It also has a gaining feature and essentially what we're trying to do is to with a chronic and curable disease like IVs.  We're trying make it rewarding and motivating to do the daily monotonous task of checking your blood sugar everyday even when you don’t want to, and giving a reward and having a gaining feature is essentially how we're doing them.

 

Joan:  Okay that sounds really interesting.  And how does the motivation work?

 

Jen:  So the motivation works in two ways.  The number one way is really through a Basic Rewards Program.  So for instance very similar to rewards programs like when you get points that you're a grocery store and you get to get gas that basically you get points for doing a daily pass that is part of your life.  So for someone with the diabetes checking your blood sugar is a part of their life.

 

And as they do it four times a day which is basically the -- for most people on insulin and this is Type 1 or Type 2 diabetes anybody that's on insulin they're instructed to check their blood sugars four times a day with each of the three large meals and at that time in order to maintain information about how their blood sugars are doing, and that directly correlates with good health, reduce hospitalizations, so essentially the motivations works that if you check your blood sugar everyday whether its high or low, you get a point and when you open up the app once a day and enter those for blood sugars you get a extra point.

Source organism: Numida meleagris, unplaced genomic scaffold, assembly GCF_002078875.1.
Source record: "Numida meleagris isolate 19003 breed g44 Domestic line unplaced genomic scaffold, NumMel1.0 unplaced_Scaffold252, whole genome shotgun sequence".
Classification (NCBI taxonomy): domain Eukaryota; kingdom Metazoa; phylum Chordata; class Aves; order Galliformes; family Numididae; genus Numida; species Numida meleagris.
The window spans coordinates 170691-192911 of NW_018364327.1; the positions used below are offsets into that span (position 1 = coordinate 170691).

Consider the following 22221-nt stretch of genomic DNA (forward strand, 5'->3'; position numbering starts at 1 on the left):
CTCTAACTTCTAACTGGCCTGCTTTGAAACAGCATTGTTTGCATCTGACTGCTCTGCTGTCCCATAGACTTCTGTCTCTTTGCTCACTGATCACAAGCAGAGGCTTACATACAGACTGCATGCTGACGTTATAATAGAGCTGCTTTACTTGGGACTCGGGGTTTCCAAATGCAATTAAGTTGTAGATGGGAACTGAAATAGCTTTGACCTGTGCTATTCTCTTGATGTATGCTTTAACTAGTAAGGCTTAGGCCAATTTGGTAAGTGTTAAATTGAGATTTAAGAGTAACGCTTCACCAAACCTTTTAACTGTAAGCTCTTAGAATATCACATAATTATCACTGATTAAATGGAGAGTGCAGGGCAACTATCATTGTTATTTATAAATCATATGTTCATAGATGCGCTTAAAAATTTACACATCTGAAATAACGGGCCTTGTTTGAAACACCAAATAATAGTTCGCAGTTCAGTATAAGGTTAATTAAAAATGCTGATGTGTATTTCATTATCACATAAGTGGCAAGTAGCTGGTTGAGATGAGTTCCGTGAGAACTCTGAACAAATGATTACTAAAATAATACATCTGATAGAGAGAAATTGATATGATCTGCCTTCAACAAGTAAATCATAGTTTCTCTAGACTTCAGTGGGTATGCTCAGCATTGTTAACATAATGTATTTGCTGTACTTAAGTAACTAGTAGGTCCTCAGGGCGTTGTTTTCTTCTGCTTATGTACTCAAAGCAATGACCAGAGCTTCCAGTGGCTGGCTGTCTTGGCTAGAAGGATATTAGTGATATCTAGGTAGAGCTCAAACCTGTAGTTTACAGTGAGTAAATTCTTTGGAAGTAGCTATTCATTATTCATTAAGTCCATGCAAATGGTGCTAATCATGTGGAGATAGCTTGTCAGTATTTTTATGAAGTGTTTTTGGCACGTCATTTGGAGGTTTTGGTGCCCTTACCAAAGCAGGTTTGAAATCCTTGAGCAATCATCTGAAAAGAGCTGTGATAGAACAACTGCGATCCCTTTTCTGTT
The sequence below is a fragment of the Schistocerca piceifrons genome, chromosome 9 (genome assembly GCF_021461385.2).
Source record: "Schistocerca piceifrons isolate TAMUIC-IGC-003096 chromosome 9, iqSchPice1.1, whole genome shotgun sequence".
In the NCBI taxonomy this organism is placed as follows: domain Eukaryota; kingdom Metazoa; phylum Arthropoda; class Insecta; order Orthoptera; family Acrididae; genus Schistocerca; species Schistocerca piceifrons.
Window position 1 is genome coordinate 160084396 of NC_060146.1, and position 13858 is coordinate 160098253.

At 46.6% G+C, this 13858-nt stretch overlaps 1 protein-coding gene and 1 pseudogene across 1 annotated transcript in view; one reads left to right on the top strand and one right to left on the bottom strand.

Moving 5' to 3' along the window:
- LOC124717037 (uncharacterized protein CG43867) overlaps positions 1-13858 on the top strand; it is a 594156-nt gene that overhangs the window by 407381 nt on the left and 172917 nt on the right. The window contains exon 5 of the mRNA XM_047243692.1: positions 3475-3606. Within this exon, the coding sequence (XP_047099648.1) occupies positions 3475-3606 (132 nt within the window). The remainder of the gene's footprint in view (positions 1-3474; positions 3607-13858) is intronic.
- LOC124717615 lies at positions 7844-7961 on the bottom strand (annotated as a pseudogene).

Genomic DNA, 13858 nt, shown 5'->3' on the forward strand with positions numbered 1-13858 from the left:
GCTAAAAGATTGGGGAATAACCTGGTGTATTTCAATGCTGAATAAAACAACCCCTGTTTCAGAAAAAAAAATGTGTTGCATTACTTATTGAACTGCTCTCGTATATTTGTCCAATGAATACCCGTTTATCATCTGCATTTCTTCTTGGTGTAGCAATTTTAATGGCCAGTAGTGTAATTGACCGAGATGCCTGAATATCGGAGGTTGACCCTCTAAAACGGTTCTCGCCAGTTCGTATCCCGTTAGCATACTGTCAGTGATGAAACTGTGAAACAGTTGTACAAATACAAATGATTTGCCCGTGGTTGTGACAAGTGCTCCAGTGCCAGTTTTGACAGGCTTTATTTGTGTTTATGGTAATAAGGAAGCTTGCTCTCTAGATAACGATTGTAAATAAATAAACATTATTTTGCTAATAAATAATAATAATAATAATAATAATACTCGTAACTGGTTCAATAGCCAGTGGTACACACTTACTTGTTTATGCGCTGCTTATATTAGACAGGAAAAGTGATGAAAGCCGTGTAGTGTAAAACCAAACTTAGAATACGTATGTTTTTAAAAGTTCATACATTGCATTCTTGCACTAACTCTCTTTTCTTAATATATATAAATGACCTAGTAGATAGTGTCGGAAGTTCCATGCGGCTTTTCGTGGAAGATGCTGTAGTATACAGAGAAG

And every week you get to cash in those points for a real award.  If you're part of the corporate program then you get a health savings that count your employer will actually be the one that's giving you the money.  So in fact you get real money that is a discount on your health insurance, and that's essentially what the reward is, and as far as another motivating factor is the fact that there's a sweet little dog named Cooper.

 

Joan:  I saw the dog.  I'm real partial to dogs.  I noticed Cooper by the way.